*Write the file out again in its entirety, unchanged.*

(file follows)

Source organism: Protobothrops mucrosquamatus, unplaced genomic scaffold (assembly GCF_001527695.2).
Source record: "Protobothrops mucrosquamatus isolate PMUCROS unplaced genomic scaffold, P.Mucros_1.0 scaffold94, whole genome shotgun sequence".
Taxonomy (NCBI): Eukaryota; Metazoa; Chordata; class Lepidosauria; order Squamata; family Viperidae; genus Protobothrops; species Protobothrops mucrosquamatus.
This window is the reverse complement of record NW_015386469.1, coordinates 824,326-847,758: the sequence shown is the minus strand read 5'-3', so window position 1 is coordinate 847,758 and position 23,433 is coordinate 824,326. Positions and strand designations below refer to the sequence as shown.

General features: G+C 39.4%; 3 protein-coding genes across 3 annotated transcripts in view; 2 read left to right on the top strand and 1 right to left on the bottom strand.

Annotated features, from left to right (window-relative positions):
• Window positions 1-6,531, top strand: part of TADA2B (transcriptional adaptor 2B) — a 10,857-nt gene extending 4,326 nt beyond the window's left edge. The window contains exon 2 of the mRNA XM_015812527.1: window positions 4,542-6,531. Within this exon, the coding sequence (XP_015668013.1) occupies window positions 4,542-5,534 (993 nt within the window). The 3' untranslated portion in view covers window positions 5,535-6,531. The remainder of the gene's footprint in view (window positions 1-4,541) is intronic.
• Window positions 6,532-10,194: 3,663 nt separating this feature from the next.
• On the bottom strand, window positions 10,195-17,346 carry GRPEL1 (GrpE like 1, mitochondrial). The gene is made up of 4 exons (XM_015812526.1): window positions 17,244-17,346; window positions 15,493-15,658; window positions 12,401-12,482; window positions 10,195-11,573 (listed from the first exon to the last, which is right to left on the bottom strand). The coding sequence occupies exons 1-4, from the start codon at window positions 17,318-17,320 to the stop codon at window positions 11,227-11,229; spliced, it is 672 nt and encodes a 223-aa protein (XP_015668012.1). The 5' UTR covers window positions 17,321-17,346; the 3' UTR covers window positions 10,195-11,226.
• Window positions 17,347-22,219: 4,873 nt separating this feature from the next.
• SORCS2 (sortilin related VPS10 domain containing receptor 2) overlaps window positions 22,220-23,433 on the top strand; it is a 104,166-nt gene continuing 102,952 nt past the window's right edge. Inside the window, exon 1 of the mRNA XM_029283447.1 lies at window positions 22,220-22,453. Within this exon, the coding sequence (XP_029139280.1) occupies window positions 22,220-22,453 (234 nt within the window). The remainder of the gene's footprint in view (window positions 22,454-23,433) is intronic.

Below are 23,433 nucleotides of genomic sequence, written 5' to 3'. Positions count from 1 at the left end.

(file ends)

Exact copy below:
Source organism: Protobothrops mucrosquamatus, unplaced genomic scaffold (assembly GCF_001527695.2).
Source record: "Protobothrops mucrosquamatus isolate PMUCROS unplaced genomic scaffold, P.Mucros_1.0 scaffold94, whole genome shotgun sequence".
Taxonomy (NCBI): Eukaryota; Metazoa; Chordata; class Lepidosauria; order Squamata; family Viperidae; genus Protobothrops; species Protobothrops mucrosquamatus.
This window is the reverse complement of record NW_015386469.1, coordinates 824,326-847,758: the sequence shown is the minus strand read 5'-3', so window position 1 is coordinate 847,758 and position 23,433 is coordinate 824,326. Positions and strand designations below refer to the sequence as shown.

General features: G+C 39.4%; 3 protein-coding genes across 3 annotated transcripts in view; 2 read left to right on the top strand and 1 right to left on the bottom strand.

Annotated features, from left to right (window-relative positions):
• Window positions 1-6,531, top strand: part of TADA2B (transcriptional adaptor 2B) — a 10,857-nt gene extending 4,326 nt beyond the window's left edge. The window contains exon 2 of the mRNA XM_015812527.1: window positions 4,542-6,531. Within this exon, the coding sequence (XP_015668013.1) occupies window positions 4,542-5,534 (993 nt within the window). The 3' untranslated portion in view covers window positions 5,535-6,531. The remainder of the gene's footprint in view (window positions 1-4,541) is intronic.
• Window positions 6,532-10,194: 3,663 nt separating this feature from the next.
• On the bottom strand, window positions 10,195-17,346 carry GRPEL1 (GrpE like 1, mitochondrial). The gene is made up of 4 exons (XM_015812526.1): window positions 17,244-17,346; window positions 15,493-15,658; window positions 12,401-12,482; window positions 10,195-11,573 (listed from the first exon to the last, which is right to left on the bottom strand). The coding sequence occupies exons 1-4, from the start codon at window positions 17,318-17,320 to the stop codon at window positions 11,227-11,229; spliced, it is 672 nt and encodes a 223-aa protein (XP_015668012.1). The 5' UTR covers window positions 17,321-17,346; the 3' UTR covers window positions 10,195-11,226.
• Window positions 17,347-22,219: 4,873 nt separating this feature from the next.
• SORCS2 (sortilin related VPS10 domain containing receptor 2) overlaps window positions 22,220-23,433 on the top strand; it is a 104,166-nt gene continuing 102,952 nt past the window's right edge. Inside the window, exon 1 of the mRNA XM_029283447.1 lies at window positions 22,220-22,453. Within this exon, the coding sequence (XP_029139280.1) occupies window positions 22,220-22,453 (234 nt within the window). The remainder of the gene's footprint in view (window positions 22,454-23,433) is intronic.

Below are 23,433 nucleotides of genomic sequence, written 5' to 3'. Positions count from 1 at the left end.